Mexico: repression in Yucatan

Another escalation is reported in the struggle of Maya campesinos in Yucatan state to hold their communial (ejidal) lands that the government seeks to expropriate for a new airport, part of the “Metropolisur” regional development plan. An Aug. 18 communique from La Otra Campa├▒a Yucat├ín, translation via Chiapas95:

To the compa├▒eros of the Other Campaign in Yucatan:

The compa├▒eros of Oxcum informed us that on Thursday, August 10 around midday, the [state] judicial police invaded the ejidal land of their community, where they intruded with several vehicles of the Office of Attorney General of the State, but were repelled by the compa├▒eros standing watch over the disputed land. This provoked a confrontation between them and the judicial police agents who threatened them with death and told them that “this isn’t over yet” (the land problem) and that they would “beat the shit out of them all”. Among the attacked was the compa├▒ero Idelfonso Dzul, leader of the struggle of his village, and one of those who have been most harassed and repressed in the past.

The lawyer William Santos has already filed a complaint to the CODHEY [Yucatan Human Rights Commission] for this aggression and in the Assembly tomorrow on Friday the public denuncia will be made. The compa├▒eros request support for its diffusion.

One week ago, the PAN governor Patricio Patron announced that the construction of the airport and Metropolisur would not commence during his remaining term of office. This must be seen a triumph of the Mayan resistance against the expropriation of their land, since these neoliberal projects were conceived and promoted by the governor and his partners to be implemented under his “management”. Evidently, it doesn’t suit the PAN government “to add more fuel to the fire” in these difficult moments when the entire fraudulent electoral circus comes crashing down on them. The last thing they need is to have even more of the civil population against them and less in “PAN territories”, as the state of Yucatan has been catalogued.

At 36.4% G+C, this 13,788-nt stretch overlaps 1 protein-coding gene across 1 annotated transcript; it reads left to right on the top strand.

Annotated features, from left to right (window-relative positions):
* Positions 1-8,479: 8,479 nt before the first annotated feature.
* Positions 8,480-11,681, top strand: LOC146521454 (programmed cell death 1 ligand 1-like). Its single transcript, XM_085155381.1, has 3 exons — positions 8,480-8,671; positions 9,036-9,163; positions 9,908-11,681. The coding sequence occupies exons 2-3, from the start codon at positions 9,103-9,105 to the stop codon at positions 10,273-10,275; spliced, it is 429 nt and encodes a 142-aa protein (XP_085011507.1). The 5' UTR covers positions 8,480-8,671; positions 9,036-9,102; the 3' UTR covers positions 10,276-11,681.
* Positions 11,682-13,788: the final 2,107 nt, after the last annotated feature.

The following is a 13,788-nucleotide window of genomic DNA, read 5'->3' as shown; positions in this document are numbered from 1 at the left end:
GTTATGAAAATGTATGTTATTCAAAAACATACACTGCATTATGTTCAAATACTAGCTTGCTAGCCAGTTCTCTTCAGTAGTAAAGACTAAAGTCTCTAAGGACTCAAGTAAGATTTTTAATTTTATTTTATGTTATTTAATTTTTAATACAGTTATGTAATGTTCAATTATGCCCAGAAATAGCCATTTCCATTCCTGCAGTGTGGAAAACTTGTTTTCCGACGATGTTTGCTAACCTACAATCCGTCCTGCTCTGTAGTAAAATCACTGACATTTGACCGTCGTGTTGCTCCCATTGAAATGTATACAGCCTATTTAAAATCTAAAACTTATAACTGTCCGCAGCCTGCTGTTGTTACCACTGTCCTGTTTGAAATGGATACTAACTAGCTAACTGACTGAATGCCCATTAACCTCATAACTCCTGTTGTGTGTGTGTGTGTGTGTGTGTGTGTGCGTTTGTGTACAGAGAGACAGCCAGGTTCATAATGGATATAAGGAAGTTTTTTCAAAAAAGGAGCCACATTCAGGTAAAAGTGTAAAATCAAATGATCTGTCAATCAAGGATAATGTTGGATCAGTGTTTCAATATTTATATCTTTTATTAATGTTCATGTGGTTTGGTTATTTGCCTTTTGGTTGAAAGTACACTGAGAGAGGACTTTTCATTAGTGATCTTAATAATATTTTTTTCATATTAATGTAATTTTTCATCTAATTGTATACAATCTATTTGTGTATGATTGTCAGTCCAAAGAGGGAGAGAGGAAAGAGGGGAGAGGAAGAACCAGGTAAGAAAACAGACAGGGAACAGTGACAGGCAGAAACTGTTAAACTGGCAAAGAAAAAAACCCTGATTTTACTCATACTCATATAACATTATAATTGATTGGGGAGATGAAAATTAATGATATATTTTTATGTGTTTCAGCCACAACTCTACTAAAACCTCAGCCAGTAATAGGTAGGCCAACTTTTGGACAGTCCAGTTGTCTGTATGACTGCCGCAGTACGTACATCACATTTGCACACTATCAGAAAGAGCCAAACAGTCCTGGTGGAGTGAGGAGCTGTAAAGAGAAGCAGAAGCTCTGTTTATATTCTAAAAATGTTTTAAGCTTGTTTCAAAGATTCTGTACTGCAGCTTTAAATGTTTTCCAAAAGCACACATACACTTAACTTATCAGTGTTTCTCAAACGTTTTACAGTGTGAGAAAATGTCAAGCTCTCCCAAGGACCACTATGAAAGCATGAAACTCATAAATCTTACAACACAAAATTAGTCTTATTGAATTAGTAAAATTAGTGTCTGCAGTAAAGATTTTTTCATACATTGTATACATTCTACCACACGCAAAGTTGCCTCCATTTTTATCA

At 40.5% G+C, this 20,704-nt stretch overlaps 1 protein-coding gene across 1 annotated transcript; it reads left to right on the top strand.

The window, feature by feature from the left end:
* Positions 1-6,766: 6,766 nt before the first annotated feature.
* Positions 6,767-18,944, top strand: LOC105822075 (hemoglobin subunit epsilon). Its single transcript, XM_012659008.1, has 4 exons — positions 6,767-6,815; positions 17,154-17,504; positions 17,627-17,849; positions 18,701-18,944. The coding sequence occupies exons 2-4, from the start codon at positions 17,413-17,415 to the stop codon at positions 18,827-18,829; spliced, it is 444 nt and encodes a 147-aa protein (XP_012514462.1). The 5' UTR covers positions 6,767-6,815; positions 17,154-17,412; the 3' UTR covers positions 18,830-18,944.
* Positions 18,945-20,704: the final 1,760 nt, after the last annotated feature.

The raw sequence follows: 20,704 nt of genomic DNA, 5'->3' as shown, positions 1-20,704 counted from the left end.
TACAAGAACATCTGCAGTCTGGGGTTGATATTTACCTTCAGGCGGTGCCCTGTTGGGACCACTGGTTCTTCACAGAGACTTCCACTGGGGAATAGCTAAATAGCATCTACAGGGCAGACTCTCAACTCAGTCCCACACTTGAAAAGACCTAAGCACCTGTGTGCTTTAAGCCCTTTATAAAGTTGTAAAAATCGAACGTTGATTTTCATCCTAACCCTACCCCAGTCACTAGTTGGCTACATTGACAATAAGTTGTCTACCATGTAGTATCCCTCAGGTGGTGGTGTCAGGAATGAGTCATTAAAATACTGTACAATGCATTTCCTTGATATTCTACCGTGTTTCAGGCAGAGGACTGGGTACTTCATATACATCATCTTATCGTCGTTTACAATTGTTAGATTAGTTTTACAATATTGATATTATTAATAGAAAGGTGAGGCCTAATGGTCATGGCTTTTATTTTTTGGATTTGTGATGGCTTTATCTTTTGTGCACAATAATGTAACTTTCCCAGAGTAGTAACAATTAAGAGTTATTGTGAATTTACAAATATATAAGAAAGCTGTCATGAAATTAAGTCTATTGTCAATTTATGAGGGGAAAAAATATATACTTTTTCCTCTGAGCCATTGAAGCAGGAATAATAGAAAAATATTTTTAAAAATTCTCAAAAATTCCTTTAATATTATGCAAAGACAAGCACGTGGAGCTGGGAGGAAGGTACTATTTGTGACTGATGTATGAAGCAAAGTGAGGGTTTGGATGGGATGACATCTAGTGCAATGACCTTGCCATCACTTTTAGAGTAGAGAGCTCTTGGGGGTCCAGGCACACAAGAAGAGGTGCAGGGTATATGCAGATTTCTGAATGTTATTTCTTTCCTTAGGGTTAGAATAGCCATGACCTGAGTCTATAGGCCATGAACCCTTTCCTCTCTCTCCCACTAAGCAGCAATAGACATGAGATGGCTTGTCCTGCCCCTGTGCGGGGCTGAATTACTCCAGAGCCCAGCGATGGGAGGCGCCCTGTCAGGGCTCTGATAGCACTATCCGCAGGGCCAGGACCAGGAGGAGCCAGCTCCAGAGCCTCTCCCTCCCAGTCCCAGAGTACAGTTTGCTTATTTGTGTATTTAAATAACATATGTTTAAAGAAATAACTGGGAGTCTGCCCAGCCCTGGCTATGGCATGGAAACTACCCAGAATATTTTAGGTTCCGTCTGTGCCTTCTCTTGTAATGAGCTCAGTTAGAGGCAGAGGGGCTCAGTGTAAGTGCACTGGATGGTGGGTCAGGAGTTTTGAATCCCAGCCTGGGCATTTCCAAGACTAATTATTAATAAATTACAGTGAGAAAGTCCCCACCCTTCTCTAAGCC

Nevertheless, the declaration of the governor, does not mean that these neoliberal projects have been cancelled, only that they will not be completed in the short and “delicate” time remaining to the PAN governor. Because they will certainly continue to promote them, in obscurity and below the surface, until they can do them openly, that is to say, when the political conjuncture and the support of the transnational financial power allows them to. And if the affected Maya indigenous will not let themselves be expropriated, they will look for another place, one not so appropriate but “more comfortable”, to continue with their plans. As they did for the construction of the new airport in Texcoco and for the enormous privatization of the hydroelectric resources they tried to carry out with the La Parota dam in the state of Guerrero.

Both neoliberal projects met with a great resistance that forced them to curb their expropriation plans in those territories, but this doesn’t mean that they have desisted from their macroprojects (because they are looking for more “convenient” places for their construction) nor have they turned their eyes from the territories they planned to invade, because these still promise enormous (future) profits.

The territories of the country which the capital wishes “to appropriate” are mainly indigenous, thus, the fight for the defense of the land and territory is also mainly indigenous. It is spreading throughout the entire country and the Mayan state of Yucatan is no exception. To support this fight, which belongs to all Mexicans who – in one form or another – are affected by the transnational capitalist projects, is a social and moral commitment, to our patria in general and our Maya people in particular.

Movement for Popular Culture A.C.
eva macossay

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